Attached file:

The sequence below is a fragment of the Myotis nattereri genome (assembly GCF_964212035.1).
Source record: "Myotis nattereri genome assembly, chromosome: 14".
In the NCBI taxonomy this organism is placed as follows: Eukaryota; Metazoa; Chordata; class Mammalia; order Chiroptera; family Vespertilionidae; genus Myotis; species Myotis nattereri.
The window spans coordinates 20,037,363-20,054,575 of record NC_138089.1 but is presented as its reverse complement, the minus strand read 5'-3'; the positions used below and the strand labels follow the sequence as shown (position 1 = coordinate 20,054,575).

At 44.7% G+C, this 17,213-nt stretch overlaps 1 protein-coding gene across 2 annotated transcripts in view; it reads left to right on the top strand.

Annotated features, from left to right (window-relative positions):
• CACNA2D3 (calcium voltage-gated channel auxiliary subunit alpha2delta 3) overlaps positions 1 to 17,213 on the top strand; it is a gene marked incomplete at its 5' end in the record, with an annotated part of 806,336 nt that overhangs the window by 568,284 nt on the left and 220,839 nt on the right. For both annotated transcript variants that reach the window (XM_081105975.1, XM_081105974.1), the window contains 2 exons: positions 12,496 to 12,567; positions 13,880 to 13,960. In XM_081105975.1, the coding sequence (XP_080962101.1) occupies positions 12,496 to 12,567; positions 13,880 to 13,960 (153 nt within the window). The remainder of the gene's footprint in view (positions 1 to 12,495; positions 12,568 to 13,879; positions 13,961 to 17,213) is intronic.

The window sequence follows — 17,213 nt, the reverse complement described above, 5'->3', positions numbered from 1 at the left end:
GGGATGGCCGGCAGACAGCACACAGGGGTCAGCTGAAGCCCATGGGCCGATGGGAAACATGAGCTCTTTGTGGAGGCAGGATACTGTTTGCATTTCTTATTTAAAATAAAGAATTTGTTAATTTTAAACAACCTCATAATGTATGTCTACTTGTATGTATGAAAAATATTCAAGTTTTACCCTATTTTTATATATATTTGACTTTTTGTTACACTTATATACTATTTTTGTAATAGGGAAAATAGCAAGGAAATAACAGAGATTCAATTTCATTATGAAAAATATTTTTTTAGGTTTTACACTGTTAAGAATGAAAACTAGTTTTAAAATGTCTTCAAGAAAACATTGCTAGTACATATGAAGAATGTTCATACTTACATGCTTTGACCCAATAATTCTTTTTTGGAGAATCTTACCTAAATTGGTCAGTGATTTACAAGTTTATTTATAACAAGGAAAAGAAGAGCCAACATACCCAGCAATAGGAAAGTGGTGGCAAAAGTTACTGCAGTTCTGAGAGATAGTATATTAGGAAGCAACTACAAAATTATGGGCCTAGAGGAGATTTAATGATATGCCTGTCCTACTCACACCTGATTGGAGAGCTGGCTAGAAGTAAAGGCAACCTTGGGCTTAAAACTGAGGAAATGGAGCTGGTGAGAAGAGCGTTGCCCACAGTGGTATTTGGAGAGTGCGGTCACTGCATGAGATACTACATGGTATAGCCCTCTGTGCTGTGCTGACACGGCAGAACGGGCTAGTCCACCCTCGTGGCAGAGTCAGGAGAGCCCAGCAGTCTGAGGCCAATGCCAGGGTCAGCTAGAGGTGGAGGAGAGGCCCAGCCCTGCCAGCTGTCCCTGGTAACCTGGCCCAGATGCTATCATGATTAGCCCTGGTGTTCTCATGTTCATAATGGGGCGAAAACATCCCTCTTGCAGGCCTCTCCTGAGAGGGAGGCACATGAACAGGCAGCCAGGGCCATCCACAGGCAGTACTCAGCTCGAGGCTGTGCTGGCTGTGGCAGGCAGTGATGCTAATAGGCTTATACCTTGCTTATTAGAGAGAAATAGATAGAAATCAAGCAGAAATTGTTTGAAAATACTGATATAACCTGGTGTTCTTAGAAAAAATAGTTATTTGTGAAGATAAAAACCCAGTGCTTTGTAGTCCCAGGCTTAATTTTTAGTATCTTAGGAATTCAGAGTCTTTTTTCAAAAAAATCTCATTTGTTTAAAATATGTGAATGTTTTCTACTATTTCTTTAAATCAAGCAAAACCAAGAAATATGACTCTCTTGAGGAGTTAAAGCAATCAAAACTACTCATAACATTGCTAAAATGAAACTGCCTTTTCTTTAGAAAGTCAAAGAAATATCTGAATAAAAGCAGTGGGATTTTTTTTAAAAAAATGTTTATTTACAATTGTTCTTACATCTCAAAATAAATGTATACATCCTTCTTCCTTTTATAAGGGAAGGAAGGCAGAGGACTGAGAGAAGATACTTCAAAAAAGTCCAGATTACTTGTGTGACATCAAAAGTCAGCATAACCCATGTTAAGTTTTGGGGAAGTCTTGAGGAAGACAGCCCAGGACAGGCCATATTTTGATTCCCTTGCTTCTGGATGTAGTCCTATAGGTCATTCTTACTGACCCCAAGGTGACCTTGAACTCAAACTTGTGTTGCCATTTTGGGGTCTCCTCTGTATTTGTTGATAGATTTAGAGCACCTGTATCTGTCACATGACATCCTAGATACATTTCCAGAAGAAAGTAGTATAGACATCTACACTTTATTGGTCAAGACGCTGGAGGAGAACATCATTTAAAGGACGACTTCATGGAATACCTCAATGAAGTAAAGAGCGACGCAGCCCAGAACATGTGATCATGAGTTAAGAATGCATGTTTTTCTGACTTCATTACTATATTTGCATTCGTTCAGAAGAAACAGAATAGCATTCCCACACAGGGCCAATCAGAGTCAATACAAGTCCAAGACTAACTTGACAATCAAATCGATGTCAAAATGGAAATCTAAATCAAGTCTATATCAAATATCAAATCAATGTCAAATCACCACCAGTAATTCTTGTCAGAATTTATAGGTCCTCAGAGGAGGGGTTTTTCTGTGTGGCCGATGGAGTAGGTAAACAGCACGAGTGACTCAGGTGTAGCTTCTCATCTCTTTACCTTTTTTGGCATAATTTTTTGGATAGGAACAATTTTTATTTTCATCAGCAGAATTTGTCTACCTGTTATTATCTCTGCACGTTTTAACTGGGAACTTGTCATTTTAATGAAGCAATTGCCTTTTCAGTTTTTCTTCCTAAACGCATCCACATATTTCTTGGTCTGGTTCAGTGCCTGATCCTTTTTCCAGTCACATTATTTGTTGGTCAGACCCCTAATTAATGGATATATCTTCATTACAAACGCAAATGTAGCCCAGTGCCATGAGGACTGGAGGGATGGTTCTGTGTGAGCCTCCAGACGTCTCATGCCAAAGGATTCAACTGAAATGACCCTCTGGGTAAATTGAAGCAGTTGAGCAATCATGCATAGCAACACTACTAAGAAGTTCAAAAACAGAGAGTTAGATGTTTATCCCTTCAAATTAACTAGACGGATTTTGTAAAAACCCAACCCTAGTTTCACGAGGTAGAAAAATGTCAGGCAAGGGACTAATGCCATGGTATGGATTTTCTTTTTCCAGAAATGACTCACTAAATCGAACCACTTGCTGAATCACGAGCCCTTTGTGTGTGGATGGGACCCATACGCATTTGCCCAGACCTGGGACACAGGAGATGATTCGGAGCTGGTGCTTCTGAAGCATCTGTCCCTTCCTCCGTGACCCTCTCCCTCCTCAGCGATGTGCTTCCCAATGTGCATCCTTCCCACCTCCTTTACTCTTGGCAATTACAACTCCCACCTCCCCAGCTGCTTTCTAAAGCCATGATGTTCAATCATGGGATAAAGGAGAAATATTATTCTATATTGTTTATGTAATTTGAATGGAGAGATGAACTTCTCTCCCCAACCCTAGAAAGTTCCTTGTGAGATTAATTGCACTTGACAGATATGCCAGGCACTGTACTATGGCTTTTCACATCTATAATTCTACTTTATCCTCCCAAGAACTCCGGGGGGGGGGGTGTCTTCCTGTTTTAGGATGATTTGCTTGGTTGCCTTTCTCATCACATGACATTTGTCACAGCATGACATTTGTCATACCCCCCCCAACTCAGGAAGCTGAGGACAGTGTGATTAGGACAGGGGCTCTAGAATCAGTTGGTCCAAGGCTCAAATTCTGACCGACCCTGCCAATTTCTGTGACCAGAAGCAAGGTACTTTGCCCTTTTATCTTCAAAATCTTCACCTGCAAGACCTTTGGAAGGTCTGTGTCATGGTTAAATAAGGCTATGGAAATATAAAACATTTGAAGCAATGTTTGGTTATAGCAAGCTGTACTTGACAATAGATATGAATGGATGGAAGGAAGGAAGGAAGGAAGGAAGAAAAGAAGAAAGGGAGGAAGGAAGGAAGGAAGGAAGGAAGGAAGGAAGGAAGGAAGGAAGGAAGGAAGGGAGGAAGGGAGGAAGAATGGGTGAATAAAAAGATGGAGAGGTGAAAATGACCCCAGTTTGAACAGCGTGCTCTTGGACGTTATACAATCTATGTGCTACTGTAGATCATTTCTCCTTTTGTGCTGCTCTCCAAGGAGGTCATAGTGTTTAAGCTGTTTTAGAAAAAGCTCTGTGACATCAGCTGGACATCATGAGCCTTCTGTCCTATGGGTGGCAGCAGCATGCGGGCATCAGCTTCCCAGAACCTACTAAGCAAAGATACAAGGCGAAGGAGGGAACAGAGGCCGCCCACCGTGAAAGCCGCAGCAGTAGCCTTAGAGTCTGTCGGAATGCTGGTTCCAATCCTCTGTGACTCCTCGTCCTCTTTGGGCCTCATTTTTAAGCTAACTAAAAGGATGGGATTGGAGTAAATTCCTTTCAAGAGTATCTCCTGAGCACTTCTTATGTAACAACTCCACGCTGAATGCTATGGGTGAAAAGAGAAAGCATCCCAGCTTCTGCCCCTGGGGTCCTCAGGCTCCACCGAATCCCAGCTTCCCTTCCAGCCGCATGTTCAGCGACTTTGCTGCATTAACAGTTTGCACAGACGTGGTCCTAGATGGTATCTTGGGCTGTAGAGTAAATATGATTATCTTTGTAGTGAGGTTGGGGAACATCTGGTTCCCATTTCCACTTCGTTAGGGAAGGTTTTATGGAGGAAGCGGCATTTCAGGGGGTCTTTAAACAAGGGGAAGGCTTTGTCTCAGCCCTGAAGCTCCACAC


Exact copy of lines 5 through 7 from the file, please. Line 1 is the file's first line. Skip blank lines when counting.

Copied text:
At 44.7% G+C, this 17,213-nt stretch overlaps 1 protein-coding gene across 2 annotated transcripts in view; it reads left to right on the top strand.

Annotated features, from left to right (window-relative positions):
• CACNA2D3 (calcium voltage-gated channel auxiliary subunit alpha2delta 3) overlaps positions 1 to 17,213 on the top strand; it is a gene marked incomplete at its 5' end in the record, with an annotated part of 806,336 nt that overhangs the window by 568,284 nt on the left and 220,839 nt on the right. For both annotated transcript variants that reach the window (XM_081105975.1, XM_081105974.1), the window contains 2 exons: positions 12,496 to 12,567; positions 13,880 to 13,960. In XM_081105975.1, the coding sequence (XP_080962101.1) occupies positions 12,496 to 12,567; positions 13,880 to 13,960 (153 nt within the window). The remainder of the gene's footprint in view (positions 1 to 12,495; positions 12,568 to 13,879; positions 13,961 to 17,213) is intronic.